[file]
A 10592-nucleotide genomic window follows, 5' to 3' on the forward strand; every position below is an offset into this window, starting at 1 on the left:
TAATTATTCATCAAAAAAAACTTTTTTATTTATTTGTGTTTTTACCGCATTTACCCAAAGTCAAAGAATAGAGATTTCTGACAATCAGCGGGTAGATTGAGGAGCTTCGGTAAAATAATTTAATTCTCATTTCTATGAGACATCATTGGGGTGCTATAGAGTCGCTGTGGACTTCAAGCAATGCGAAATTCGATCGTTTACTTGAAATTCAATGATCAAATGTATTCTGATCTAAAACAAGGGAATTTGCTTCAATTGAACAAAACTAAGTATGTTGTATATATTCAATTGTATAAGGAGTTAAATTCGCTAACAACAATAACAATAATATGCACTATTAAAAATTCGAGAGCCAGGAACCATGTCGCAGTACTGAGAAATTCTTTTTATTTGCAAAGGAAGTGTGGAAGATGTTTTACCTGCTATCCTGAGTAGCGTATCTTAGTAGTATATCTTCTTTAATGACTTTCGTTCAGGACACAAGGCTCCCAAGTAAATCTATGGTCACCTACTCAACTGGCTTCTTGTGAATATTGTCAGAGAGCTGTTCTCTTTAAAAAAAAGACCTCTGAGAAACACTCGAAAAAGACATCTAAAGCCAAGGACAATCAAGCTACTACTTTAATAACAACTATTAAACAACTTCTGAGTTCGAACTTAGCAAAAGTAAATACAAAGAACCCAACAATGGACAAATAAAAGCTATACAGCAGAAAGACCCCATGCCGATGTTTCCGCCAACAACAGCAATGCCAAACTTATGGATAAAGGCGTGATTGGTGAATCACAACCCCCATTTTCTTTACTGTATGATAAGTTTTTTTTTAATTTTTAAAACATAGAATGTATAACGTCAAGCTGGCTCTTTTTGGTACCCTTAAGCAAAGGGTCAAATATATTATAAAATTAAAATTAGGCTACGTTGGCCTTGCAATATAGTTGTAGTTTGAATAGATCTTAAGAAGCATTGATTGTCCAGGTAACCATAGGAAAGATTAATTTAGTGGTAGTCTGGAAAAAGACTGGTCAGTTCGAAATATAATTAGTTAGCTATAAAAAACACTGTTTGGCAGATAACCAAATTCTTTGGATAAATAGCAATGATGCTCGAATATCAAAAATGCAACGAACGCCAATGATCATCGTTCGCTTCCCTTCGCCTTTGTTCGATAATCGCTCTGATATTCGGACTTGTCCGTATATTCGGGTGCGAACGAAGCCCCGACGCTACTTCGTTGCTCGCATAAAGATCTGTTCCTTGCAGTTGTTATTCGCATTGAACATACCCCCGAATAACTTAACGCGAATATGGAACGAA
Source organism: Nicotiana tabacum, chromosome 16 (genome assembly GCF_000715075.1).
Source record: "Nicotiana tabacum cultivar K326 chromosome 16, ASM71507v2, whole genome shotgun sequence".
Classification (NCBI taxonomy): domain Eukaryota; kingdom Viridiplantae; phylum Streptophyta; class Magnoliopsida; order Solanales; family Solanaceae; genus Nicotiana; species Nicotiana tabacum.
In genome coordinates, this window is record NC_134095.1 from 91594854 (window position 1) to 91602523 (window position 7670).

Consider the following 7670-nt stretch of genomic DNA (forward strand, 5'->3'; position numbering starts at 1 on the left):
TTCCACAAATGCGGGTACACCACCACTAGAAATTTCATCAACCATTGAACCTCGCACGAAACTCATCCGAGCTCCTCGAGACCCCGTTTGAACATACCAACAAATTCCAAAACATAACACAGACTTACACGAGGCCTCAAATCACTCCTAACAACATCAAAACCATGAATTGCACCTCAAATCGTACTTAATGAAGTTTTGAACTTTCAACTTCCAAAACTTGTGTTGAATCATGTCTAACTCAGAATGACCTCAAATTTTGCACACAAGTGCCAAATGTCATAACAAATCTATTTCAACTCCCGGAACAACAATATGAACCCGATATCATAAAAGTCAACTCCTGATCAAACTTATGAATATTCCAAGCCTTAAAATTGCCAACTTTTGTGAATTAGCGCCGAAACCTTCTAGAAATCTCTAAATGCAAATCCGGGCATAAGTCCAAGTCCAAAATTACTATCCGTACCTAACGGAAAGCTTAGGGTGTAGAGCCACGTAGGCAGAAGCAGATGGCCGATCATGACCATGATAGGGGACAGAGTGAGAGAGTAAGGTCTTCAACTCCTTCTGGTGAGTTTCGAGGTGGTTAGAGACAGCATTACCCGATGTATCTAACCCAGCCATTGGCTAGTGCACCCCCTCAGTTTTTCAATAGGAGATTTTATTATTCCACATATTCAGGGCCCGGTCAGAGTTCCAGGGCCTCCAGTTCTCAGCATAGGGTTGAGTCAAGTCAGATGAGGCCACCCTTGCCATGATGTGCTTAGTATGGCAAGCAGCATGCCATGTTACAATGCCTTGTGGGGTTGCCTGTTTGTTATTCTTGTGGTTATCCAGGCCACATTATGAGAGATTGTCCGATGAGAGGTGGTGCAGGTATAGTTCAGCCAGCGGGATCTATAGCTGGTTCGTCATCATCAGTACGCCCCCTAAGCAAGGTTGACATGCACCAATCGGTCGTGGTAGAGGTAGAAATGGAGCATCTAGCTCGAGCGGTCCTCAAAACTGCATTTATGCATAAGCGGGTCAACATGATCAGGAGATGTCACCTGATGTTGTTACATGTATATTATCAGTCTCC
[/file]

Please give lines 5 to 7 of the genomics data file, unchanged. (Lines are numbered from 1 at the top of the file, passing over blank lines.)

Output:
Classification (NCBI taxonomy): domain Eukaryota; kingdom Viridiplantae; phylum Streptophyta; class Magnoliopsida; order Solanales; family Solanaceae; genus Nicotiana; species Nicotiana tabacum.
In genome coordinates, this window is record NC_134095.1 from 91594854 (window position 1) to 91602523 (window position 7670).

Consider the following 7670-nt stretch of genomic DNA (forward strand, 5'->3'; position numbering starts at 1 on the left):